At last! Work starts to transform Sunderland's Vaux site today
The long wait is finally over - more than 17 years after the brewery closed its doors, work on the redevelopment of Sunderland's former Vaux site starts today.
The moment will be marked by the unveiling of a huge poster before Sunderland City Council leader Coun Paul Watson formally breaks ground: “This is a momentous day for Sunderland as work begins on this major redevelopment, on a prime site which has stood idle for far too long,” he said.
“A huge amount of work has gone into the plans and designs which will now start to see fruition; plans where local people and businesses have been able to give their feedback throughout the scheme to ensure we’re delivering what Sunderland wants and needs.”
Today also marks the start of the public consultation on The Launch, a massive structure overlooking the Wear which will mark the completion of The Keel Line sculpture from Keel Square and commemorate the city’s shipbuilding heritage.
The Keel Line, Launch and first building on the site are due to be completed in June 2018, in time for the Tall Ship Race’s visit to Sunderland
David Roberts, director of igloo, Siglion’s development manager, said visitors today would be able to see a presentation which will showcase the development: “From 1pm to 7pm, the Keel Square big screen will showcase our proposals, with our team on hand to explain our designs.”
Vaux is the first of five areas of the city to be developed in a 20-year regeneration scheme overseen by joint venture company Siglion. Central to the £20million first phase is a 60,000sq ft office building at the heart of the 5.5-hectare site, along with infrastructure and landscaping work.
Siglion chief executive John Seager said: “It’s a huge step forward for the city today, and we’re delighted Siglion has successfully got work started on the Vaux site.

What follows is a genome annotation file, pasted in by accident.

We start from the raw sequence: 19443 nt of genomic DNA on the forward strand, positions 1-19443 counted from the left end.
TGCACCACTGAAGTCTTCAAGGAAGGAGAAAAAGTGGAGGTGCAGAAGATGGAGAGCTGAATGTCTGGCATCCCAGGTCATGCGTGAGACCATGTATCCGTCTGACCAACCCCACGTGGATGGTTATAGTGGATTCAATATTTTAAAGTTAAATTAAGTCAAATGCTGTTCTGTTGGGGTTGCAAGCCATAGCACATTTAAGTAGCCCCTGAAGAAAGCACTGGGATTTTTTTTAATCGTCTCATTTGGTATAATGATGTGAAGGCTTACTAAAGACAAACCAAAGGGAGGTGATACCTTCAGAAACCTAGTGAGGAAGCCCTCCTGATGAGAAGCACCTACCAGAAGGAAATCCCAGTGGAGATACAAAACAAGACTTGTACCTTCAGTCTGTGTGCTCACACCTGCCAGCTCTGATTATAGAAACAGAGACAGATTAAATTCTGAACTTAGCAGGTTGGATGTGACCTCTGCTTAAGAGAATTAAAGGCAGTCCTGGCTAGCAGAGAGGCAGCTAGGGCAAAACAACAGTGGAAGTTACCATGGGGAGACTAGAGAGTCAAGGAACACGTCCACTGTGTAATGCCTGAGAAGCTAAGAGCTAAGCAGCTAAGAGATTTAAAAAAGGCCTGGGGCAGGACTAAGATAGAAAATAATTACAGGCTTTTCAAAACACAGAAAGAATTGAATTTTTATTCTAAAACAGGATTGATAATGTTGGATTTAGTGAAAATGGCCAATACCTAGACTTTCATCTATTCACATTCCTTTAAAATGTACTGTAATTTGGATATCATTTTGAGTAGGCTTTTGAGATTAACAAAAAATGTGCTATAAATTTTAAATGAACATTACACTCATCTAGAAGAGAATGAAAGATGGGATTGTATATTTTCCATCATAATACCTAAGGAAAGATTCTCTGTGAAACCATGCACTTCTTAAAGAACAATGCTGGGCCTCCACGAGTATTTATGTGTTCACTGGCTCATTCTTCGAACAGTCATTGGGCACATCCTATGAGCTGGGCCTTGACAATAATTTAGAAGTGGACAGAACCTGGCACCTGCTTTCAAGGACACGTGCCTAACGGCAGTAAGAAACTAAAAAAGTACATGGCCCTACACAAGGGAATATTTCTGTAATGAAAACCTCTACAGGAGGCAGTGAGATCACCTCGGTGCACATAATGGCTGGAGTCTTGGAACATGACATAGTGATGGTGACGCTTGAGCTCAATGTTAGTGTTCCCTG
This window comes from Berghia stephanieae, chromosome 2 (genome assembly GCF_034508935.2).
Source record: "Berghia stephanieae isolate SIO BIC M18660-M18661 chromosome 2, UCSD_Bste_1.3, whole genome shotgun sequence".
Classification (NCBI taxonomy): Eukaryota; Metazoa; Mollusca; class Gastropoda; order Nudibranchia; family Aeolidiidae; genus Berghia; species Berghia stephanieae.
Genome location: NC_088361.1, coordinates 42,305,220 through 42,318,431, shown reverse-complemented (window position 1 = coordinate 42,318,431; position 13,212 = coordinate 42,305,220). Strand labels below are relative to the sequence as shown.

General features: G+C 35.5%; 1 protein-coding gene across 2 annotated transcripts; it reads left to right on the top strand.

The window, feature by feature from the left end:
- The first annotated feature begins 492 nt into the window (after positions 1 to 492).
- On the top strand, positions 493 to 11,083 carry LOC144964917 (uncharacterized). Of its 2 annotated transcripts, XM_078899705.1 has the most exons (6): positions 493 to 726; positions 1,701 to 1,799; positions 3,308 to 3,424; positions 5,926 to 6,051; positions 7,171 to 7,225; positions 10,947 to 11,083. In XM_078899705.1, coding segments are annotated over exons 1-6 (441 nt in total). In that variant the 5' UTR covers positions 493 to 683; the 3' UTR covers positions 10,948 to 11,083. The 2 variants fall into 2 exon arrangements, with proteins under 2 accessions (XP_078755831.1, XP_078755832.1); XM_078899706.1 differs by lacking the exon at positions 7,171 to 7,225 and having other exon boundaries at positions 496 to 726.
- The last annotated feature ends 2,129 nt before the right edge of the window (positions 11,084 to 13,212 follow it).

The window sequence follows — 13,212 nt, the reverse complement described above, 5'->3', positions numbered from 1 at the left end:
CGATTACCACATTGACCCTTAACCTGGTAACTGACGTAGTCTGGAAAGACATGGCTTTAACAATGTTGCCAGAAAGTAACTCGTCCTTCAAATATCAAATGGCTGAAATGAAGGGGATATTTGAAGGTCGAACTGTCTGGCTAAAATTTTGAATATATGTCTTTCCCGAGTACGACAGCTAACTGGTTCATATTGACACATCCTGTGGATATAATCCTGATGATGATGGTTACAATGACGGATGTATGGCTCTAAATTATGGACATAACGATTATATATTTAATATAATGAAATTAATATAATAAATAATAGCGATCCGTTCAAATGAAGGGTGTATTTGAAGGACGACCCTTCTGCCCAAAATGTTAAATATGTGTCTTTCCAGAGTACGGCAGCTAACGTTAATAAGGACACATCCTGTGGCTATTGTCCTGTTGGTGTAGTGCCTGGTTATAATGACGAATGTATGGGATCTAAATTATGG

“This will have a transformative effect on the city centre, both during the building phase, and afterwards as we add to the infrastructure.
“This really is an iconic site for Sunderland, and will attract people, jobs and money into the city centre for years to come.”
Talking about The Launch, he added: “Following the successful collaboration Siglion had with artists in the Cultural Partnership’s 10 x 10 competition, we broadened that idea to bring together 20 artists in a design competition to create a great new addition to the city.
“We’ll be gathering feedback from people about the design at the consultation.”
The Vaux masterplan will include a hotel, food, leisure, residential and parking elements in later phases of the work and extend the amount of high quality office space with the aim of creating a commercial community at the heart of the city.
The contractor for the first phase is Carillion. Senior project manager Mike Rutherford said: “Today not only signals an important milestone for the iconic Vaux site but for the wider regeneration of Sunderland.
“This is a very exciting project which will help transform Sunderland, creating jobs, workplaces and new communities.
“We are proud to be part of the North East community, employing local people, delivering local projects and investing in our three apprentice training centres and are excited to play an important role in this project.”
The architect for phase one is Fielden Clegg Bradley Studios (FCBS) and the masterplan for the 5.5 hectare site is by Urbed.
*The Vaux site already has its first tenant.
One of Sunderland’s best loved snowdogs will be making the city his home, after a group of organisations banded together to buy him.
Tails of the Sea – which was in residence at Keel Square during the trail - will be permanently based on the Vaux site, after Sunderland BID, the Bridges and Siglion joined forces.
In the meantime, he will be going on display in Keel Square again, as part of Sunderland’s Frost Village.
Gemma Dishman, Marketing and Communications Manager at Sunderland BID, said Tails of the Sea was the perfect pooch to remain in the city.
“All of the snowdogs have been fantastic but this one is of special significance and provides a link between Sunderland’s proud shipbuilding history and the exciting developments and growth which are now taking place,” she said.
“We had our heart set on this particular dog and so we were thrilled that we were able to come together and bring him home.”